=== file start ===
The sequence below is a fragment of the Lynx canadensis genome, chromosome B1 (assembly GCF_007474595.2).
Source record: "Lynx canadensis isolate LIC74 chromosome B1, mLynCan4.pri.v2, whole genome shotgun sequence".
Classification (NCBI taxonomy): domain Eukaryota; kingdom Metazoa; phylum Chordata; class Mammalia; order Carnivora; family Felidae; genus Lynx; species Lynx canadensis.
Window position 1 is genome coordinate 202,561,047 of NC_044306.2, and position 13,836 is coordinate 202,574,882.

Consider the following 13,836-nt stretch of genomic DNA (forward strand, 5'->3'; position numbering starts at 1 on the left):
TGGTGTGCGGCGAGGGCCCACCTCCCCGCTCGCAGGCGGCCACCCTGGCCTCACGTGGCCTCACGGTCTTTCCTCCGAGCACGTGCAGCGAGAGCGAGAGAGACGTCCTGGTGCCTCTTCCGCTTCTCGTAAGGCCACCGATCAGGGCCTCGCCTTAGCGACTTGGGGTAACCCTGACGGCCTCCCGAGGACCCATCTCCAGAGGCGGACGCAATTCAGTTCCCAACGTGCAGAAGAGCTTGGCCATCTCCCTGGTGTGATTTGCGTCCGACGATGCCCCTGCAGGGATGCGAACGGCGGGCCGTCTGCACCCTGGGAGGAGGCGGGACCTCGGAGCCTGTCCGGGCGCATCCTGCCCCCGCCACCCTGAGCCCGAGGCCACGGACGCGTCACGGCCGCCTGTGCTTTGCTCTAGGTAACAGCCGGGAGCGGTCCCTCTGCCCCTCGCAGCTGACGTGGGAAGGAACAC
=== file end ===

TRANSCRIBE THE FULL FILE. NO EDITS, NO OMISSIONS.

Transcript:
The sequence below is a fragment of the Lynx canadensis genome, chromosome B1 (assembly GCF_007474595.2).
Source record: "Lynx canadensis isolate LIC74 chromosome B1, mLynCan4.pri.v2, whole genome shotgun sequence".
Classification (NCBI taxonomy): domain Eukaryota; kingdom Metazoa; phylum Chordata; class Mammalia; order Carnivora; family Felidae; genus Lynx; species Lynx canadensis.
Window position 1 is genome coordinate 202,561,047 of NC_044306.2, and position 13,836 is coordinate 202,574,882.

Consider the following 13,836-nt stretch of genomic DNA (forward strand, 5'->3'; position numbering starts at 1 on the left):
TGGTGTGCGGCGAGGGCCCACCTCCCCGCTCGCAGGCGGCCACCCTGGCCTCACGTGGCCTCACGGTCTTTCCTCCGAGCACGTGCAGCGAGAGCGAGAGAGACGTCCTGGTGCCTCTTCCGCTTCTCGTAAGGCCACCGATCAGGGCCTCGCCTTAGCGACTTGGGGTAACCCTGACGGCCTCCCGAGGACCCATCTCCAGAGGCGGACGCAATTCAGTTCCCAACGTGCAGAAGAGCTTGGCCATCTCCCTGGTGTGATTTGCGTCCGACGATGCCCCTGCAGGGATGCGAACGGCGGGCCGTCTGCACCCTGGGAGGAGGCGGGACCTCGGAGCCTGTCCGGGCGCATCCTGCCCCCGCCACCCTGAGCCCGAGGCCACGGACGCGTCACGGCCGCCTGTGCTTTGCTCTAGGTAACAGCCGGGAGCGGTCCCTCTGCCCCTCGCAGCTGACGTGGGAAGGAACAC